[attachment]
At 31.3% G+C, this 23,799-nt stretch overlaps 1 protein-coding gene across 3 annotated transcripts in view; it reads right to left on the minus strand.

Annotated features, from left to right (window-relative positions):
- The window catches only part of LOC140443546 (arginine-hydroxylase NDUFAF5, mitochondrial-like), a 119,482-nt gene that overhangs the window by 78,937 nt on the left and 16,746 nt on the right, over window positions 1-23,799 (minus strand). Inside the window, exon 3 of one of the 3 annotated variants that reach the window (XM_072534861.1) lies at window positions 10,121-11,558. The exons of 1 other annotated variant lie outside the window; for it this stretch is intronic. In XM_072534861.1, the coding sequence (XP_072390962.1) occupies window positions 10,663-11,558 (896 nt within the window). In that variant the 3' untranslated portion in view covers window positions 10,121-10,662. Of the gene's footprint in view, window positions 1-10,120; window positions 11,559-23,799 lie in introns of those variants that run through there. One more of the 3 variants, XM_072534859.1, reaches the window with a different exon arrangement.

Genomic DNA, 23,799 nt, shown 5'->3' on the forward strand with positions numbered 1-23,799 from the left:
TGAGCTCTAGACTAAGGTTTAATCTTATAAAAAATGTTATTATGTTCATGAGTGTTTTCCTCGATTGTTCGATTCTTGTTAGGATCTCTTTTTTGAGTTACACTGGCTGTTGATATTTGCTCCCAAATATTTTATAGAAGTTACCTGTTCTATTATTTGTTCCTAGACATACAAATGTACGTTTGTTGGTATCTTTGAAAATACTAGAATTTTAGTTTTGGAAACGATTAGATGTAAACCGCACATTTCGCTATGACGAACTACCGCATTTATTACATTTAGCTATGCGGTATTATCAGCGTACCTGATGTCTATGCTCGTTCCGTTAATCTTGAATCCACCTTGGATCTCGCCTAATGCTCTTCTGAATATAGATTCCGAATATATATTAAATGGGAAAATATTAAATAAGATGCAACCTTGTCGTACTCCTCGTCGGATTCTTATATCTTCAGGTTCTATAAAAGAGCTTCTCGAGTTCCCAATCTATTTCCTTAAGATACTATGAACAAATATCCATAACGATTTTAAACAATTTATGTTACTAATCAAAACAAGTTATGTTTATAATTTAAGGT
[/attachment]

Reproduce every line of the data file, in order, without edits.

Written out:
At 31.3% G+C, this 23,799-nt stretch overlaps 1 protein-coding gene across 3 annotated transcripts in view; it reads right to left on the minus strand.

Annotated features, from left to right (window-relative positions):
- The window catches only part of LOC140443546 (arginine-hydroxylase NDUFAF5, mitochondrial-like), a 119,482-nt gene that overhangs the window by 78,937 nt on the left and 16,746 nt on the right, over window positions 1-23,799 (minus strand). Inside the window, exon 3 of one of the 3 annotated variants that reach the window (XM_072534861.1) lies at window positions 10,121-11,558. The exons of 1 other annotated variant lie outside the window; for it this stretch is intronic. In XM_072534861.1, the coding sequence (XP_072390962.1) occupies window positions 10,663-11,558 (896 nt within the window). In that variant the 3' untranslated portion in view covers window positions 10,121-10,662. Of the gene's footprint in view, window positions 1-10,120; window positions 11,559-23,799 lie in introns of those variants that run through there. One more of the 3 variants, XM_072534859.1, reaches the window with a different exon arrangement.

Genomic DNA, 23,799 nt, shown 5'->3' on the forward strand with positions numbered 1-23,799 from the left:
TGAGCTCTAGACTAAGGTTTAATCTTATAAAAAATGTTATTATGTTCATGAGTGTTTTCCTCGATTGTTCGATTCTTGTTAGGATCTCTTTTTTGAGTTACACTGGCTGTTGATATTTGCTCCCAAATATTTTATAGAAGTTACCTGTTCTATTATTTGTTCCTAGACATACAAATGTACGTTTGTTGGTATCTTTGAAAATACTAGAATTTTAGTTTTGGAAACGATTAGATGTAAACCGCACATTTCGCTATGACGAACTACCGCATTTATTACATTTAGCTATGCGGTATTATCAGCGTACCTGATGTCTATGCTCGTTCCGTTAATCTTGAATCCACCTTGGATCTCGCCTAATGCTCTTCTGAATATAGATTCCGAATATATATTAAATGGGAAAATATTAAATAAGATGCAACCTTGTCGTACTCCTCGTCGGATTCTTATATCTTCAGGTTCTATAAAAGAGCTTCTCGAGTTCCCAATCTATTTCCTTAAGATACTATGAACAAATATCCATAACGATTTTAAACAATTTATGTTACTAATCAAAACAAGTTATGTTTATAATTTAAGGT